Measuring support for better political representation of women and minorities
- Hilde Coffé recently published "Taking the case of Germany" ©University of Bath
Are opinion polls reliable? Survey-embedded experiments tell us it depends on how the questions are framed, and how informed the public is about the issue. Hilde Coffé and Marion Reiser use them to explore the support for measures increasing the political representation of women and ethnic minorities in Germany. Testing first what respondents know of the proportion of women and minorities in the Bundestag, then providing some with the correct information, some not, they show that political knowledge matters.
Speaker: Hilde Coffé (University of Bath) main research interests include public opinion, political behaviour and political representation. She recently published "Taking the case of Germany. Political candidates’ attitudes towards group representation", The Journal of Legislative Studies, 2018, (with Marion Reiser) and “Representing Diversity in Mixed Electoral Systems: The Case of New Zealand”, Parliamentary Affairs, 2018, (with Fiona Barker).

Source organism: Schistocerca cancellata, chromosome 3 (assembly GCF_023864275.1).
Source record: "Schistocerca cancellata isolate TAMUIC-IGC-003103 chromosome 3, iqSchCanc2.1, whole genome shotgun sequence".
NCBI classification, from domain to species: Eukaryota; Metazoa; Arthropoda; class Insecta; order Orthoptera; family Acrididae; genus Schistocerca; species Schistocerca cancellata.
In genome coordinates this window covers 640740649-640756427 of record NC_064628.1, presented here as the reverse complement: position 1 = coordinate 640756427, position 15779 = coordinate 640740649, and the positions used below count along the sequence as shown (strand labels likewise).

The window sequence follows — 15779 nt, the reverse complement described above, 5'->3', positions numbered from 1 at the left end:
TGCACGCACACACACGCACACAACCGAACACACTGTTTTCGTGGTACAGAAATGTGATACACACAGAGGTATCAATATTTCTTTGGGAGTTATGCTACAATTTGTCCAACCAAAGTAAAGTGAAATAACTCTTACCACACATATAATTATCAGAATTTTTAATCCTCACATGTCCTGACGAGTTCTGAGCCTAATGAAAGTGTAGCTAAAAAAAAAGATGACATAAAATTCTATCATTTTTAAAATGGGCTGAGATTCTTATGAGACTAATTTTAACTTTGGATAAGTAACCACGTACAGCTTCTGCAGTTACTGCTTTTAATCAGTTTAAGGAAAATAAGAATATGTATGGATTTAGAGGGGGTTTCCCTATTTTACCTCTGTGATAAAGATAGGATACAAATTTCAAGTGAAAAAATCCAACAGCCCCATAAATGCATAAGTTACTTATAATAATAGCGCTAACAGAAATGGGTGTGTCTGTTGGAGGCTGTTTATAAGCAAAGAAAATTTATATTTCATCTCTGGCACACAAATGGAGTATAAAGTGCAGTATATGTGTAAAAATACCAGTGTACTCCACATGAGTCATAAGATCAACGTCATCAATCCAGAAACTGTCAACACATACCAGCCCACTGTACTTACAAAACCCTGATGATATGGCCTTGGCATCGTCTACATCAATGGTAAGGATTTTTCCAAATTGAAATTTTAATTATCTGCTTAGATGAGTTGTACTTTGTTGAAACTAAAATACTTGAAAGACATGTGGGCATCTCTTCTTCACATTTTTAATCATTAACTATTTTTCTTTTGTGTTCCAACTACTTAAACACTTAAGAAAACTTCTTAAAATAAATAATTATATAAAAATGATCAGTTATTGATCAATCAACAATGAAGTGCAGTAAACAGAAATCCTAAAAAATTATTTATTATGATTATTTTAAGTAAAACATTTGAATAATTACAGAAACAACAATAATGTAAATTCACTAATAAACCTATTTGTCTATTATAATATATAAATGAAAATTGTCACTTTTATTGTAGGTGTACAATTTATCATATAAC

Discussion: Réjane Sénac (Sciences Po, FR) studies equality policies, especially those promoting parity and diversity. She recently published the chapter "France: The Republic Tested by Parity » of the Palgrave Handbook of Women’s Political Rights (2019) and "Explaining Gender Gaps in Legislative Committees", Journal of Women, Politics & Policy, 2018, 39(3), p.310-335 (with Rainbow Murray).
The session will be chaired by Nonna Mayer, Sciences Po, CEE, CNRS
Contacts: email@example.com et firstname.lastname@example.org
Compulsory registration - For the external people to Sciences Po: You will have to arrive 10 minutes before the beginning of the seminar and to provide you with your identity papers)
Joint seminar CERI-CEE "Social Sciences in question: The leading epistemological and methodological controversies of our time": Measuring support for better political representation of women and minorities"
Monday 13 May 2019, 12.30-2 pm, Sciences Po, Salle Jean Monnet, 56 rue Jacob, 75007 Paris